You can collect the ashes left in the fireplace or wood burning stoves and use them for gardening . With advice from gardenerknowhow , find out how to apply ashes to enrich the soil .
Choose the right type of ash
To enrich the garden soil , use ashes from untreated and unpainted wood . If you use other combustion plants , choose those that are dry and neutral, which can provide non-toxic substances to the plants. And avoid using burnt plastics which give off volatile gases that are harmful to humans.
How to collect them?
Wait for the fire to cool down. You can scatter the debris to make them go out quickly. Then, you filter the finer powders of the cinders in order to sort out the larger pieces (poorly consumed coal, remains of non-calcined wood, etc.) which are not good for the plants. You can store the embers in a cool place and avoid soaking them with water, otherwise you will be dealing with an unusable substance.
Ash application period
The best time of year to enrich the soil with ash is in spring or fall. You can scatter a few strawberries sufficiently in the beds. To do this, gently scrape the ground to allow some charcoal debris to bury.
The materials brought by the ashes
The ashes in the garden contribute to the enrichment of the soil with mineral salts . This enrichment is very small, but depends on the amount of wood used as heating fuel. Among the materials added are calcium (20 to 50%), magnesium , phosphorus , potassium and silica. If you have heather soil plants on the beds, avoid not using the debris too much because of the calcium content.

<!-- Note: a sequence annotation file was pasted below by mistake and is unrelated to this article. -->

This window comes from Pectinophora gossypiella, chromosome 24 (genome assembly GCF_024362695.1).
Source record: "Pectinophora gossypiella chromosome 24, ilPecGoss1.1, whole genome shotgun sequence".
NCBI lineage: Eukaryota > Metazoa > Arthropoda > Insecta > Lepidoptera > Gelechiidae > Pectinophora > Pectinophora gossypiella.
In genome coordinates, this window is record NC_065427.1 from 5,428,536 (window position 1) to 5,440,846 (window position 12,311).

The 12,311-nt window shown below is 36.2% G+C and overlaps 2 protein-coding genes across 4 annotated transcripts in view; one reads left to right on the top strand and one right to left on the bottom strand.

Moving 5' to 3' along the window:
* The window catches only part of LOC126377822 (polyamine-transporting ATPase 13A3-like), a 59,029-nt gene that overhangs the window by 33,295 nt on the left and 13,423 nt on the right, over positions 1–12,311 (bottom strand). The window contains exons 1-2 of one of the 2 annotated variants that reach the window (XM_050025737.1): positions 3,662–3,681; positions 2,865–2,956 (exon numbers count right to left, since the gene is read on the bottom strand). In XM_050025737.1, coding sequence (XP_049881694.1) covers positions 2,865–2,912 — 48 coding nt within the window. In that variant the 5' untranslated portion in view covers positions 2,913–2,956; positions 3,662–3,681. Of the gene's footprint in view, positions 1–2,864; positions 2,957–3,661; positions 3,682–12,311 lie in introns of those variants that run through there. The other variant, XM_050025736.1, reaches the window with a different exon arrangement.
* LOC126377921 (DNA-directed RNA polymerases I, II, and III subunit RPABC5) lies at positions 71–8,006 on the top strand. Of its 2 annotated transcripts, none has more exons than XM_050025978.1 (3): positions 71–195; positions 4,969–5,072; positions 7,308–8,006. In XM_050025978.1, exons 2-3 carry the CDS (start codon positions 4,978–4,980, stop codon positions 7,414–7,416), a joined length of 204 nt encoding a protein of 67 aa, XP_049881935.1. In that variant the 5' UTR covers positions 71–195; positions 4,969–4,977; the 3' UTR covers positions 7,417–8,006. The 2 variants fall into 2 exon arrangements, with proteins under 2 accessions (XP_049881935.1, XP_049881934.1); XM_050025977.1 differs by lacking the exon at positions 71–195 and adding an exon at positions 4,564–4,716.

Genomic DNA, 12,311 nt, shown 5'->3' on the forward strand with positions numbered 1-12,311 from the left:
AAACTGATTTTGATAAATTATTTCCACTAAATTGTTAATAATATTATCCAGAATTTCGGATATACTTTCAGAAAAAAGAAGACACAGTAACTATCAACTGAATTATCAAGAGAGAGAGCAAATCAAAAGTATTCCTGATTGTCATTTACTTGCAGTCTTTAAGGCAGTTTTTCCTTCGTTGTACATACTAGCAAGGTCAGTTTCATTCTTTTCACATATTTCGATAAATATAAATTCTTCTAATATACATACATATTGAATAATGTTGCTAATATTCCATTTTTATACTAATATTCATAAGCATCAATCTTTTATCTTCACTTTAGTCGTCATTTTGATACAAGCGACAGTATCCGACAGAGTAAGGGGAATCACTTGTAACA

The benefits of wood ash in the garden
Knowing the substances that make up the debris of charcoal. By applying it regularly to the plants, they could benefit by using it wisely. Among these numerous properties:
– one can take advantage of the presence of calcium to add a basic mixture and correct the acidity of the soil;
– it promotes the development and flowering of certain fruit trees ;
– it can be used as a repellent for certain types of insects;
– it can be transformed into milk of lime in order to fatten an area of fruit growing.
The benefits of using ashes on plants
The ashes consist mainly of calcium, the rest is combined in a tiny part. With this majority proportion, the ashes can changes. For example, to facilitate the metabolism of plants, it suffices to work with trace elements such as silica, which contribute to the biological balance of plants. The other substances consist of phosphorus which contributes enormously in photosynthesis .
Precautions to be taken before use
If you plan to use it regularly, bring gloves, as the ashes have caustic properties. You can take the necessary precautions, avoid excessive use, ie 100 g/m² and two large handfuls per year. Finally, you should never use it for acidophilic plants and soils rich in calcium.